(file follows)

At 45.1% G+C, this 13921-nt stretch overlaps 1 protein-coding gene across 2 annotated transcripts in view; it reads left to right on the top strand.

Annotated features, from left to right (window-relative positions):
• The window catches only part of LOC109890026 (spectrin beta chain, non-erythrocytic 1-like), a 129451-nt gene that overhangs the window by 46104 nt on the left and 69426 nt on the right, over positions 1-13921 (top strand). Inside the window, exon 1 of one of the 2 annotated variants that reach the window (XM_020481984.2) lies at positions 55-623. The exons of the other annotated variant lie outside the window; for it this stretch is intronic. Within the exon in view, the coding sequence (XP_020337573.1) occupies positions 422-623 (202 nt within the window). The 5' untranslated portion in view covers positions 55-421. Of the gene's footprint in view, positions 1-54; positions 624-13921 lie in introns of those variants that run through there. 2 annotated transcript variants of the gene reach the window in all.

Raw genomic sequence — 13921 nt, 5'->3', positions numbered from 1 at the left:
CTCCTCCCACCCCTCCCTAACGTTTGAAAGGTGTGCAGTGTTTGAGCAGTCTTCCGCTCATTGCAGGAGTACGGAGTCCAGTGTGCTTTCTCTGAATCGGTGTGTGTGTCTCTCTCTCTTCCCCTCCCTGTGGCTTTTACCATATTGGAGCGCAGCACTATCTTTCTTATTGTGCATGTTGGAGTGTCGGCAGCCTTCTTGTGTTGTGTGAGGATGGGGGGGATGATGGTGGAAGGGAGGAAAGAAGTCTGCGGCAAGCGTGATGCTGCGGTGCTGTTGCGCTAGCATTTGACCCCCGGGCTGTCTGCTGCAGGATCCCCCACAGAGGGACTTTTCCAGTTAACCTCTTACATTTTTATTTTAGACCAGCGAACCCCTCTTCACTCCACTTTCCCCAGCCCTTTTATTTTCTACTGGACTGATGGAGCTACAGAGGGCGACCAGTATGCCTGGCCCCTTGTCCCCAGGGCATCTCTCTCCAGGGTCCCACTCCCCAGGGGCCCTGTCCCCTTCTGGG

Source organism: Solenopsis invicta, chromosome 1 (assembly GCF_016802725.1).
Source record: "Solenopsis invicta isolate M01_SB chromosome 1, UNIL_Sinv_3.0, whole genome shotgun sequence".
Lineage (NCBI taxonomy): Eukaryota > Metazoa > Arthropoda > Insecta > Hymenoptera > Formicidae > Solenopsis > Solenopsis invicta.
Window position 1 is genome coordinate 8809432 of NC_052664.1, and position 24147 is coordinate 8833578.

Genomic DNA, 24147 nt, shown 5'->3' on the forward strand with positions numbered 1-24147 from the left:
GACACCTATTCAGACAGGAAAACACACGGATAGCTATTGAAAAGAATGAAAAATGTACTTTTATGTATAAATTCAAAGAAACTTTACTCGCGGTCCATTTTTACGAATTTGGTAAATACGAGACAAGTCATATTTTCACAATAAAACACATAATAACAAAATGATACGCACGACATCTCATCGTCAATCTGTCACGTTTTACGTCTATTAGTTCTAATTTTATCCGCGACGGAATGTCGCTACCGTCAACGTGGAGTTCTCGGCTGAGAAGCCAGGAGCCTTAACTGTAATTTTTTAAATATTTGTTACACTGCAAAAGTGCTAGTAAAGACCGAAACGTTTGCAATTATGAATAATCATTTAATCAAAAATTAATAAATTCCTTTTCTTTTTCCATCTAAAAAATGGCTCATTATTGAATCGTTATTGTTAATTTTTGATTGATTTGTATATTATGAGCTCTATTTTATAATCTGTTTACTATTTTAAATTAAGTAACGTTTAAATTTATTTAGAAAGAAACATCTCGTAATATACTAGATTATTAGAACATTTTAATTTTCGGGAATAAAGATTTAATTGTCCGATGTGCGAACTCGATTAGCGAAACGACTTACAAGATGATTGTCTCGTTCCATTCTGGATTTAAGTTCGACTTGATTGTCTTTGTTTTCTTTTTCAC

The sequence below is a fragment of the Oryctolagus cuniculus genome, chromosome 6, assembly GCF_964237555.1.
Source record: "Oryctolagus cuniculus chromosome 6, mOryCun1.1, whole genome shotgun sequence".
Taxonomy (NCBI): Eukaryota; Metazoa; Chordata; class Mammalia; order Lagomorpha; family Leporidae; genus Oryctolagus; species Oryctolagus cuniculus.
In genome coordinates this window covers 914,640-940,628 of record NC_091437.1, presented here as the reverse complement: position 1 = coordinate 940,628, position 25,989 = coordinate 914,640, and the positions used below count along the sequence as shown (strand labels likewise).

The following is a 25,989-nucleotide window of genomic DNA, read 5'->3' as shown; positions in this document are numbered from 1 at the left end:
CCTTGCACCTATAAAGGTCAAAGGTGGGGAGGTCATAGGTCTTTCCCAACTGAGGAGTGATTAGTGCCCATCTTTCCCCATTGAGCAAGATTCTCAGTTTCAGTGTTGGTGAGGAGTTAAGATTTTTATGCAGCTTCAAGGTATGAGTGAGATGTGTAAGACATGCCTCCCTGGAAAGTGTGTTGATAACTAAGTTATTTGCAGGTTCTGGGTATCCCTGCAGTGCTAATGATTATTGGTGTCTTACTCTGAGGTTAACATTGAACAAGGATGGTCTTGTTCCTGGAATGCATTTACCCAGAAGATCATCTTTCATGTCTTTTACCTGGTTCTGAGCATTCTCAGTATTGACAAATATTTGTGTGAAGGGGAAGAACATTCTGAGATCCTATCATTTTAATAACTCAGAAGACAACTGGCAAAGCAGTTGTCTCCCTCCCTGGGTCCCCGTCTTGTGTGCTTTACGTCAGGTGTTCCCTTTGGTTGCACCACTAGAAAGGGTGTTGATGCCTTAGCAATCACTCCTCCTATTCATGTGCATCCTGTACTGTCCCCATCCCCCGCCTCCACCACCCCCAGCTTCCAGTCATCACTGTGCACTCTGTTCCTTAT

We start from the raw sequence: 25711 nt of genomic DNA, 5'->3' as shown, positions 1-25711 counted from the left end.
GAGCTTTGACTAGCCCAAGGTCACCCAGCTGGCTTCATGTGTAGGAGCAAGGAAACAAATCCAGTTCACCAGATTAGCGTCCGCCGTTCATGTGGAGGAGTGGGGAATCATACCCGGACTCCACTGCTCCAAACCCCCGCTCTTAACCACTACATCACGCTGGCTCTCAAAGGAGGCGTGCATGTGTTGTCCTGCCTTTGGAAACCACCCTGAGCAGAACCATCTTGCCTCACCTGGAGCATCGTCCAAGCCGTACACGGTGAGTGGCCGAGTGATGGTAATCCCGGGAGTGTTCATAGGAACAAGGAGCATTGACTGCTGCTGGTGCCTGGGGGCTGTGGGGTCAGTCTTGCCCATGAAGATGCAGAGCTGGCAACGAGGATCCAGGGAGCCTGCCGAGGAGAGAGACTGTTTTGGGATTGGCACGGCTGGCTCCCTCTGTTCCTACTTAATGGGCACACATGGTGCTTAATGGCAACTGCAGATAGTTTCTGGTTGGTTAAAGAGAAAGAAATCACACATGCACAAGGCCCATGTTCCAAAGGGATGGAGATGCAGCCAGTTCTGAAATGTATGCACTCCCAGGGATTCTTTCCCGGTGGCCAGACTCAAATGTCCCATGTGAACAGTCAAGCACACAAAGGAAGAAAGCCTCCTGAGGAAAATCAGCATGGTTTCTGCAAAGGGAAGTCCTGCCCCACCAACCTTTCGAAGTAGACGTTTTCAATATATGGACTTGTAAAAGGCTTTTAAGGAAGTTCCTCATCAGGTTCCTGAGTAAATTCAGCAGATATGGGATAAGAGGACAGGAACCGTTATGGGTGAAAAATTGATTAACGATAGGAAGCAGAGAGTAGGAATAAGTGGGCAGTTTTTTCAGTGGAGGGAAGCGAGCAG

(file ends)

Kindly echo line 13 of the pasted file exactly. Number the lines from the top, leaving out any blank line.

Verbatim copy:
Source record: "Oryctolagus cuniculus chromosome 6, mOryCun1.1, whole genome shotgun sequence".